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Lifedge Offers Waterproof, Heavy-Duty Protection for iDevices.

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Lifedge is a relatively new company on the iDevice case manufacturing scene. Based in the UK, their products can be purchased both locally and abroad. Lifedge specializes in creating classy, low-profile, ruggedized waterproof cases for iDevices. Currently their catalog of cases consists of an iPhone 5 version, (which is compatible with the 5s, though without allowing Touch ID use) and an iPad 2–4 compatible case. As of yet, they do not offer a case option for the iPad mini or mini with Retina, nor do the have an iPad Air case, but hopefully we will see a wider case selection of iDevice cases from this fledgling company in the near future. Stay tuned to iPhone Life and I'll keep you posted as their product line continues to grow. In the meantime, let's take a closer look at some of the details and specifics of these waterproof and highly durable iDevice cases.



The Wait is Over! Lifeproof's New iPad Cases are Available Now.

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There are a good many rugged, heavy-duty, protective cases on the market for our iDevices, and over the years I've tried out most of them. Again and again I am reminded that case maker Lifeproof consistently produces the most reliable, high-quality all-purpose protective case you can find. Not only do they manufacture some of the best waterproof iDevice cases on the market, they manage to do so while keeping their case designs in line with the Jobsian vision of a sleek, low-profile, and elegantly beautiful pocket computing device. Allowing full functionality and interactivity with your iDevice, the Lifeproof cases are, simply put, what the iPhone and iPad would look like, if Jobs had designed them to be shock proof, dirt proof, and liquid proof. No more, no less. Lifeproof just released their long anticipated line of cases for the iPad Air as well as the iPad mini. Continue reading to find out how these new cases deliver on their promise to provide total protection for life on the go.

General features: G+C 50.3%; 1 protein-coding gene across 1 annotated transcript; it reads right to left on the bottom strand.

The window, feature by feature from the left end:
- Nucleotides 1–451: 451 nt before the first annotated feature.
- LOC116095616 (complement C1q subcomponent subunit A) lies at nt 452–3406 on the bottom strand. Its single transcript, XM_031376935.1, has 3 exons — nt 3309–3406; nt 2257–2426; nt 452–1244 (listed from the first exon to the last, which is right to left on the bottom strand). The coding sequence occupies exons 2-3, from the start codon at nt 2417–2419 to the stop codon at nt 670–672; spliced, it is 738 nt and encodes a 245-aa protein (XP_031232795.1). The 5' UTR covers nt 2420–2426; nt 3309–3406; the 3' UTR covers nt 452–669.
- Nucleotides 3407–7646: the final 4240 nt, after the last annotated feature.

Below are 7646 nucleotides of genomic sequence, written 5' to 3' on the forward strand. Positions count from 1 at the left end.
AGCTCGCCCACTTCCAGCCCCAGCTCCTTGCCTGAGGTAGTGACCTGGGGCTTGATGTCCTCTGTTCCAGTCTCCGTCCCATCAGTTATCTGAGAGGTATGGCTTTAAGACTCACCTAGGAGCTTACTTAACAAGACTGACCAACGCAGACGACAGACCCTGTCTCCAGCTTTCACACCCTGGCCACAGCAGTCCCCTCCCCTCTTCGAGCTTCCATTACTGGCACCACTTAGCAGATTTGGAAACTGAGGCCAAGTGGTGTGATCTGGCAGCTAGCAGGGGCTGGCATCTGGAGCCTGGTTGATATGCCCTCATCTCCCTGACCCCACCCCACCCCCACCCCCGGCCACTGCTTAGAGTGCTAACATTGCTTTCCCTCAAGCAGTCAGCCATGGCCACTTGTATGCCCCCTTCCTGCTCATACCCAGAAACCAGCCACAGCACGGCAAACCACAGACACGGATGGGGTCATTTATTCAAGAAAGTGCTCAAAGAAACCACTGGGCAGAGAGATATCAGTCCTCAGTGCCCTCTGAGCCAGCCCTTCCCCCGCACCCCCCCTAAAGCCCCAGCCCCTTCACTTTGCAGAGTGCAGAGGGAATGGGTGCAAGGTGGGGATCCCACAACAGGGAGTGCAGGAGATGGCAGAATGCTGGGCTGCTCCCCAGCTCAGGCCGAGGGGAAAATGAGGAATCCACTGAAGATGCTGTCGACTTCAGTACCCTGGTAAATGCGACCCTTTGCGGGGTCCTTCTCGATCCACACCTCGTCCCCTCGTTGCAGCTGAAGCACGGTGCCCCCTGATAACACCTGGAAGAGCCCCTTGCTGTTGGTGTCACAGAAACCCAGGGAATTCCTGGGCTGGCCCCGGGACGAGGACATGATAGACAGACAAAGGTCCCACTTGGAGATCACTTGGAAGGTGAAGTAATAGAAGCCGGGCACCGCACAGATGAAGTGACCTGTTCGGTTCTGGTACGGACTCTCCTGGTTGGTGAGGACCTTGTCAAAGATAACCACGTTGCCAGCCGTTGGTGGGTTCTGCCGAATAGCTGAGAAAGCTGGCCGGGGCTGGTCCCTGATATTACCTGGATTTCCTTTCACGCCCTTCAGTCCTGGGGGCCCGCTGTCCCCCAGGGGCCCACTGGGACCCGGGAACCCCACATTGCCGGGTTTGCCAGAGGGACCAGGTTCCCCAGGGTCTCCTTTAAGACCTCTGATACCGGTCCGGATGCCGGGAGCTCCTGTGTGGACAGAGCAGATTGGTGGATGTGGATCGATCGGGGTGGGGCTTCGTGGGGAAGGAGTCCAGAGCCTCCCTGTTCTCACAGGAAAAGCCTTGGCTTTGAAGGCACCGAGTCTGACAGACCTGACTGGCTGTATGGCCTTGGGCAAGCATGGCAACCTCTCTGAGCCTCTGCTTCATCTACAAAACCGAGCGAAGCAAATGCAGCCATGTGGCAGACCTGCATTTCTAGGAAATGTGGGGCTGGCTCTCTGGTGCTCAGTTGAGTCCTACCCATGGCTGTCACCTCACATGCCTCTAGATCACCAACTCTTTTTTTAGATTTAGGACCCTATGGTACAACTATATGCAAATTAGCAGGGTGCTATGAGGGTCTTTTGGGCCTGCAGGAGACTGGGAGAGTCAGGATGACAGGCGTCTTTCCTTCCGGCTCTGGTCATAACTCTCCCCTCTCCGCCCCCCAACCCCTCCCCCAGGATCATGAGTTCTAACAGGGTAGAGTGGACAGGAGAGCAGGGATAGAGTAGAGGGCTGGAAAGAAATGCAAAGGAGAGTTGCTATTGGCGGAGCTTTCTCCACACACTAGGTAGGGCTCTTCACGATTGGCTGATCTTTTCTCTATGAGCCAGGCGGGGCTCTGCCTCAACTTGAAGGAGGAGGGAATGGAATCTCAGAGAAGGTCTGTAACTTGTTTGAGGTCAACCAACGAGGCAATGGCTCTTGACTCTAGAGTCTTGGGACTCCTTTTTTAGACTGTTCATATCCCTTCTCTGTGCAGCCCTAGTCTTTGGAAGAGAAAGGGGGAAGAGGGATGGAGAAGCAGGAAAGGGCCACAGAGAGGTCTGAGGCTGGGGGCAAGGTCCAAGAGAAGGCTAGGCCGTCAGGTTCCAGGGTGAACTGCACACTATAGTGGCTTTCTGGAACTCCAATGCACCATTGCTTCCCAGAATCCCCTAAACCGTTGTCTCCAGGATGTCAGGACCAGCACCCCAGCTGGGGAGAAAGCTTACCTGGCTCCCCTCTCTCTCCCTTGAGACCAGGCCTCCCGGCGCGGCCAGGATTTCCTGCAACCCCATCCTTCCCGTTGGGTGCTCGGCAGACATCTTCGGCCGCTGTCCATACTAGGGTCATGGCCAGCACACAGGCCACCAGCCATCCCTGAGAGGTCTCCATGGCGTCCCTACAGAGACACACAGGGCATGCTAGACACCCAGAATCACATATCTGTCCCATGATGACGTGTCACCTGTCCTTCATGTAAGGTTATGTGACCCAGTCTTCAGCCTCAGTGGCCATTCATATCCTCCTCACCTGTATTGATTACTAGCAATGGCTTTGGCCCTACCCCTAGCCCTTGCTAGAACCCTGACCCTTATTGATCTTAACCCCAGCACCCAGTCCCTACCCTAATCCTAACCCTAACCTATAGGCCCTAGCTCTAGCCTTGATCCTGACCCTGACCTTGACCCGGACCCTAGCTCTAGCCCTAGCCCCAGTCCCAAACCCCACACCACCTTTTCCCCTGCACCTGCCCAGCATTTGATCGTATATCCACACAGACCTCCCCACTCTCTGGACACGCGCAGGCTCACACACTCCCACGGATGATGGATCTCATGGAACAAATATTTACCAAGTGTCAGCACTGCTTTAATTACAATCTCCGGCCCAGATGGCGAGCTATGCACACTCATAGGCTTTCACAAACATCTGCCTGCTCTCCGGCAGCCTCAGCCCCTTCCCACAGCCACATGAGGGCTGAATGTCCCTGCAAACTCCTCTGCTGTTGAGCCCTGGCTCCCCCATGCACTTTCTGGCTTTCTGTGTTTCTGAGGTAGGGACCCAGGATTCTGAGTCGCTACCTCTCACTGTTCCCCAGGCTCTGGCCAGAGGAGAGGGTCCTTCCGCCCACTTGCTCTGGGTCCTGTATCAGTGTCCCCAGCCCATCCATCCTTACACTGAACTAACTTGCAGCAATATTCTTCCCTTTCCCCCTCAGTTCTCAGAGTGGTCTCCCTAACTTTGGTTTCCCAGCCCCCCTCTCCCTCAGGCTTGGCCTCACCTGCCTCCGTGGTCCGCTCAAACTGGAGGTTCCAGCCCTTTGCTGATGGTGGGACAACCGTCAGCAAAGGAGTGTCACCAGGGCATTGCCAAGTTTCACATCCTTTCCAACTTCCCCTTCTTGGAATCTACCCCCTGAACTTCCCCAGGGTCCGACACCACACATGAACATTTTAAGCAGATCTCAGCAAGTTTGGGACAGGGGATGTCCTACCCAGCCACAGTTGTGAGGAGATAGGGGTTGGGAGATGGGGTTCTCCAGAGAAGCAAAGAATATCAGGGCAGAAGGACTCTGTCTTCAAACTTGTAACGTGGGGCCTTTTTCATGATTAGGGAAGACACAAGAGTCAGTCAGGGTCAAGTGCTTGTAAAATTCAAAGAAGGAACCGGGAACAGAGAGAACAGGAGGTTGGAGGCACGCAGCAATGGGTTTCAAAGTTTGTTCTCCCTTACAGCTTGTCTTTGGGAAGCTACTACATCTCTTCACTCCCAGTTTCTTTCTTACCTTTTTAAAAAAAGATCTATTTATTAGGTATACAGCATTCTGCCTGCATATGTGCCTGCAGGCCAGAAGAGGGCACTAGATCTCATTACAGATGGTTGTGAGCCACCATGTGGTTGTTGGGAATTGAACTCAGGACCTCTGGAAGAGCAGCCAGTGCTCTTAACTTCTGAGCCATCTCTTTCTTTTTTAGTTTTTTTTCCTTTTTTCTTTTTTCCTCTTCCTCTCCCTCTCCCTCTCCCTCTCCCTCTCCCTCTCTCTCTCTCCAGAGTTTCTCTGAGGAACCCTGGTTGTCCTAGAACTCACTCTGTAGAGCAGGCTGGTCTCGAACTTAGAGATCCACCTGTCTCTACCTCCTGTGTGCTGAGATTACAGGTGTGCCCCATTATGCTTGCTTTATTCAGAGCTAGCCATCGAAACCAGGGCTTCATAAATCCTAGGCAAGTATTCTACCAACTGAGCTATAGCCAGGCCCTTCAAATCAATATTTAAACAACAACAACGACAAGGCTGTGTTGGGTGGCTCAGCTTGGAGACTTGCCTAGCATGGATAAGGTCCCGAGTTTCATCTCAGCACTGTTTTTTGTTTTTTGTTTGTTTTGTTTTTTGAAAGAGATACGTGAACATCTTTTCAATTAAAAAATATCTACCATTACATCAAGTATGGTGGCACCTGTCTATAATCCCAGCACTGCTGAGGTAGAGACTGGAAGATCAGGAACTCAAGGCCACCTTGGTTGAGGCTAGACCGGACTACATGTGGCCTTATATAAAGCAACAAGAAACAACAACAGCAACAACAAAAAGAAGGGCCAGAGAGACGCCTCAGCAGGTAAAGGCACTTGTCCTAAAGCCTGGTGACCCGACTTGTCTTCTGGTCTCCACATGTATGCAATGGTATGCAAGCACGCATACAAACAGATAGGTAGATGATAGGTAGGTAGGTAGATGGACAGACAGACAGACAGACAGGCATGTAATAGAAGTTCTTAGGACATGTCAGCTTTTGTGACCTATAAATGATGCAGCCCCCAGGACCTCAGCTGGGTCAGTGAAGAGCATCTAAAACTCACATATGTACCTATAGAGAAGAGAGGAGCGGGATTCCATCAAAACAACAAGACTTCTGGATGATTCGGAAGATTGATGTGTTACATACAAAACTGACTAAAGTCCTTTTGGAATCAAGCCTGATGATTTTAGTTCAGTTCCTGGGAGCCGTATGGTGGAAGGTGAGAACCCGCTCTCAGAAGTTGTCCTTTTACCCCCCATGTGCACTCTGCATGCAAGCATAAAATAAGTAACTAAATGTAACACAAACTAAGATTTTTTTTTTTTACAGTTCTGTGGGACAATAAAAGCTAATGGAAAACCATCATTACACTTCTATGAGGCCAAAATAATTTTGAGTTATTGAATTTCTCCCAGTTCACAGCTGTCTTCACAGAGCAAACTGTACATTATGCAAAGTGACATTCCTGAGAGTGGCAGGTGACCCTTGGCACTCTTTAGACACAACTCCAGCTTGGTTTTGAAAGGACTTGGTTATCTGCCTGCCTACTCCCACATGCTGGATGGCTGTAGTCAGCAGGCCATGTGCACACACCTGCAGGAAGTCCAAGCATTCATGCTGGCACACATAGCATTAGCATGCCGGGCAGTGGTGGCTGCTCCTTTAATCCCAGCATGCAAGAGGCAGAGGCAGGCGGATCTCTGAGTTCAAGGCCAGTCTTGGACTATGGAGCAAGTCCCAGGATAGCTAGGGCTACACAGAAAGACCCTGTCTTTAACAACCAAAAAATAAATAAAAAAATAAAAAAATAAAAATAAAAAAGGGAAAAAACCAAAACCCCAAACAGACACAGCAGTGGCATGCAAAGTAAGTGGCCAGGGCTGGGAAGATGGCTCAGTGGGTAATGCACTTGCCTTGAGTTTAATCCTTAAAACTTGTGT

Apple's Design Guru Sir Jony Ive on Apple and Competitors

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Apple usually reserves appearances by Sir Jonathan Ive, their head of design, for polished videos shows at product introductions, but he spoke with The Sunday Times in the UK this week to discuss Apple's philosophy and contrast it with the competition. The full article is available on Time.com Jony Ive's comments can be read as cheerleading or trash talking, depending on the reader's perspective, but he makes some interesting points. For example "We’re surrounded by anonymous, poorly made objects. It’s tempting to think it’s because the people who use them don’t care—just like the people who make them."



Reports Suggest Microsoft Office for iPad Coming March 27

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Microsoft's stock jumped 5 percent Tuesday on the rumor that Office for iPad will be arriving March 27. There had been rumors that the suite was ready, and that it would be coming this month. Given that new Microsoft CEO Satya Nadella will be hosting a media event scheduled for March 27, many are expecting him to introduce Office for iPad. Both The Verge and ZDNet have reported that their inside sources have confirmed that Office will be arriving this month. According to rumors, the suite for the iPad will include the ability to create and edit documents in Word, Excel, PowerPoint, and OneNote. How much will it cost? It's a free download, but you'll need a subscription to Office 365. For example, Office 365 Home Premium costs $99.99 per year. It lets you install Office on up to 5 Macs or PCs and on up to 5 mobile devices. In addition, a subscription comes with 20GB of OneDrive (formerly SkyDrive) cloud storage and 60 minutes of Skype calls per month. According to a separate article on ZDNet, Microsoft also recently announced Office 365 Personal, which will let you install Office on a PC or Mac and on one tablet. The price will be $69.99 per year, or $6.99 per month. I believe that in every case Microsoft offers a free trial subscription.



Freemium vs. Premium: Best and Worst Games in the App Store!

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We do enjoy the games at iPhone Life. What's not to love about having something like a kabillion titles to choose from?! So, we decided to run a series amongst the gamers here that highlight our favorites over the years (some of us been swiping, tapping, or joysticking since the 1970s), and expound a bit on our opinions about freemium, downloadable content (DLC), and regular old-school purchase models. Siva Om has regularly covered this area (and does a superb job) in his column, but the other iPhone Life gamers thought maybe we would each throw in our two cents as well. Here is mine...



Apple Lets Go of iPad 2, Makes iPad 4 the Low-End iPad